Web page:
We’ve had some great adventures over this past month at world famous national parks including Joshua Tree, Yosemite, Sequoia, King’s Cannon, Redwoods and Great Sand Dunes. We’ve also been able to spend some time with long lost friends in Colorado, California, Arizona, and New Mexico.

Over the next few weeks we’ll be posting serval blogs recapping the following:

– The Homeless Dignity project: my day in the life in San Francisco

– Matty’s blogs #2-11

– The Foundation of rELATIONship

– Costa Rica creatures video

– Feeding 5,000 update

Here’s a few pics from a few of our favorite moments over these past couple months. Miss you all.

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Josiah and Toby’s First Vlog

Josiah and Toby have asked me to post their very first blog. While Siah would like to take you on tour through our camper, Tobias has shared some of his top secret insight into picking the perfect March Madness bracket. I have a hunch you’ll enjoy this minute and 58 seconds…

Also, here are a few pics from our time in Colorado. img_3313Since we spent most of Jan & Feb in 90 degree weather I guess it’s only fair that we woke up this morning to Birdie coated in 4 inches of snow. img_3337But it has been a bit of a rude awakening to fall asleep these past few weeks knowing that a thin layer of aluminum is our only separation from temps that have dipped down into the lower teens. While we have absolutely loved our time here in the Rockies we are very excited for the journey to continue out to the West coast next month. We’ll try our best to keep you updated as we adventure on.

From Josiah, Toby and the rest of our family, we wish you a happy spring.img_3318

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CREAR (to create)

So apparently it’s March already. We’re back in the US and currently visiting the Pick family in Colorado.

We wanted to provide you all with some background on one of the incredible organizations we had the privilege of serving alongside last month in Costa Rica.

As I mentioned in our last post, we absolutely loved our time in CR. The main reason for that admiration was a simple fact that the people there are so ridiculously friendly. We witnessed this kind heartedness firsthand as we volunteered each morning over the first 2 weeks during our time in Sámara with a local non-profit called CREAR.

For the past 11 years, CREAR has cared for several hundred local children in Costa Rica. The typical public school day in Sámara runs for just 2-3 hours each img_2955img_2974morning. And even more alarming is that it’s fairly standard for up to a hundred days, or more, of school to be canceled each year for a variety of reasons. As you can imagine the school system that exists in Guanacaste has very limited resources, specifically in the area of creative arts. And that’s what brought CREAR  to life.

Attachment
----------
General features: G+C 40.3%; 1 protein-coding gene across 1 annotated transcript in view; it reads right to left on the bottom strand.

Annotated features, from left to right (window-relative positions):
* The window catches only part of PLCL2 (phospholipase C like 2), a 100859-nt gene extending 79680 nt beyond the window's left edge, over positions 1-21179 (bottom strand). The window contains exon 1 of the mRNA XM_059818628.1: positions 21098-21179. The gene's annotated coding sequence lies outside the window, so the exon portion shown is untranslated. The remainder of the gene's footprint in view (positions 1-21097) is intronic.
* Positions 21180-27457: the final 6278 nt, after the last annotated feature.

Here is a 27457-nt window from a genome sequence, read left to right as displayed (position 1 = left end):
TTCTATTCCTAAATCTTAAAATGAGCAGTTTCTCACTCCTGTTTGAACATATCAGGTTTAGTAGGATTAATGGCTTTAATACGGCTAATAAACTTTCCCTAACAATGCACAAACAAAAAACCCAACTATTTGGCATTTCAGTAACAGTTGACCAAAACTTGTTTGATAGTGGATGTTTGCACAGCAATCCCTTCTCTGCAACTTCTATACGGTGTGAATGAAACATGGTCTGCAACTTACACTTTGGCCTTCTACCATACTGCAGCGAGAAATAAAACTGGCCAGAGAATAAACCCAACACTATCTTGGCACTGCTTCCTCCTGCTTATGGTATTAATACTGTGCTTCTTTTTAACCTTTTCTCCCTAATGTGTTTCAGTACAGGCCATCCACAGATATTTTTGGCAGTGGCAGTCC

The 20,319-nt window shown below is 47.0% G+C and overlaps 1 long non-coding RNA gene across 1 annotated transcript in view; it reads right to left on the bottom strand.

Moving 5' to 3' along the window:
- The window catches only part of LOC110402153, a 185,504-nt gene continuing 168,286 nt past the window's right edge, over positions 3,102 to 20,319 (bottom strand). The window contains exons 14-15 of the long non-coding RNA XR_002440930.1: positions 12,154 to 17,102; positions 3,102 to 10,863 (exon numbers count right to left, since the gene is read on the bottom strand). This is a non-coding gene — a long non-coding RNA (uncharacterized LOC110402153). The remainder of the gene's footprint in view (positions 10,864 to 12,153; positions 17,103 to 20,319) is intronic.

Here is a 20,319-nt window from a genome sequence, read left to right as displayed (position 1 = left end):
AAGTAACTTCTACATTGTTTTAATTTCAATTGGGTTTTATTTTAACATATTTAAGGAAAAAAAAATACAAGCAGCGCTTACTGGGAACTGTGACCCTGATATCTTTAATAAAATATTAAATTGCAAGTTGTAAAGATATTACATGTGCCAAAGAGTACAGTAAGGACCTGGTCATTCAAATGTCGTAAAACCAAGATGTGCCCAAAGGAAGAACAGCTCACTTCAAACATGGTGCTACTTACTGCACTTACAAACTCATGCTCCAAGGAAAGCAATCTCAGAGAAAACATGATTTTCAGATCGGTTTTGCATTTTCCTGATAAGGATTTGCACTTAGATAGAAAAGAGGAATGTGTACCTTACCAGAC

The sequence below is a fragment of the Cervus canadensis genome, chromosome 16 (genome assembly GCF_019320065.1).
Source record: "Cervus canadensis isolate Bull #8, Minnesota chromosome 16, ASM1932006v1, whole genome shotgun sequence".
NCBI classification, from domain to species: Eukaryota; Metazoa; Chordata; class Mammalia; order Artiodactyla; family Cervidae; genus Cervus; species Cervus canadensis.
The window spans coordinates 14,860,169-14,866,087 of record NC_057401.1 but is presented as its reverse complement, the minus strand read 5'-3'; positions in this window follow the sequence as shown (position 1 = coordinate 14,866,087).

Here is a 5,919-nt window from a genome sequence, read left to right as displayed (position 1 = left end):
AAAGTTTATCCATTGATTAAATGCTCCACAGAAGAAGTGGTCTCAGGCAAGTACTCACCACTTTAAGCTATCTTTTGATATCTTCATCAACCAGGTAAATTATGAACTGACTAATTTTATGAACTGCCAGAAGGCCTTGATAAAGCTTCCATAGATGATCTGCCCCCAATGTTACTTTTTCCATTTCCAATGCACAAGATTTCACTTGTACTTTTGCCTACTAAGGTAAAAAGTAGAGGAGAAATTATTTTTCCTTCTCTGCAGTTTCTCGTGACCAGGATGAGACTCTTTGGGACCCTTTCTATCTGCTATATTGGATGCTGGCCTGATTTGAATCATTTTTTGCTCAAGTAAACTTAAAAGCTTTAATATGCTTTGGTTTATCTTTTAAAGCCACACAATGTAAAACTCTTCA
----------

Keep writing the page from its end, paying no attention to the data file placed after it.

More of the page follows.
CREAR was founded and is led by a few women with whom we had the opportunity to work alongside during their winter break. Andrea Keith, the Executive Director, has poured her heart and soul into loving the children of Costa Rica. Lucy Barreto was born img_3275in Spain but has grown up in Sámara and has a passion for impacting social change. And Kimberly Eraca, who moved from New York five years ago, has invested her life to teaching the kids of Sámara (she also babysat for our boys last month so we’re personally grateful for her care). These three women work with a fantastic team comprised of both Ticos and foreign nationals along with more than 130 volunteers from over a dozen countries around the globe.

Our family had the opportunity to work at two different week long camps that CREAR puts on each year. There was nothing quite like witnessing the joy on children’s faces as we helped them build paper mache masks, taught them how to surf and played soccer with kids ranging in age from 3-12 . Our two weeks culminated with the CR version of “field day” in which kids from the entire community came together for an amazing annual picnic.

Bex and I had such a blast helping out and our boys absolutely loved joining in the camps, with little Toby being the designated mascot for the week. One of my favorite moments was when our 3 boys and I were invited in to play Pato, Pato, Gonso (duck, duck, goose;). Toby and I sat together in sheer exuberance and anticipation of our moment to be tapped on the head and hear the word “Gonso!” called out. As Toby’s felt the hand reach down onto his noggin, his 22 month old body seemed to lag behind his little legs as he waddle/ran around the circle in pursuit of his tapper. Although fueled by the roaring excitement from the kids sitting in the circle, Toby was unable to close the gap, this time. But I have the upmost confidence that someday soon, he will experience his moment of zen, and catch that pesky pato.

Keep up the great work Team CREAR. You are creating a difference, one child at a time. img_2948

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Confidential: Paradise Discovered

So here we are in Sámara, Costa Rica.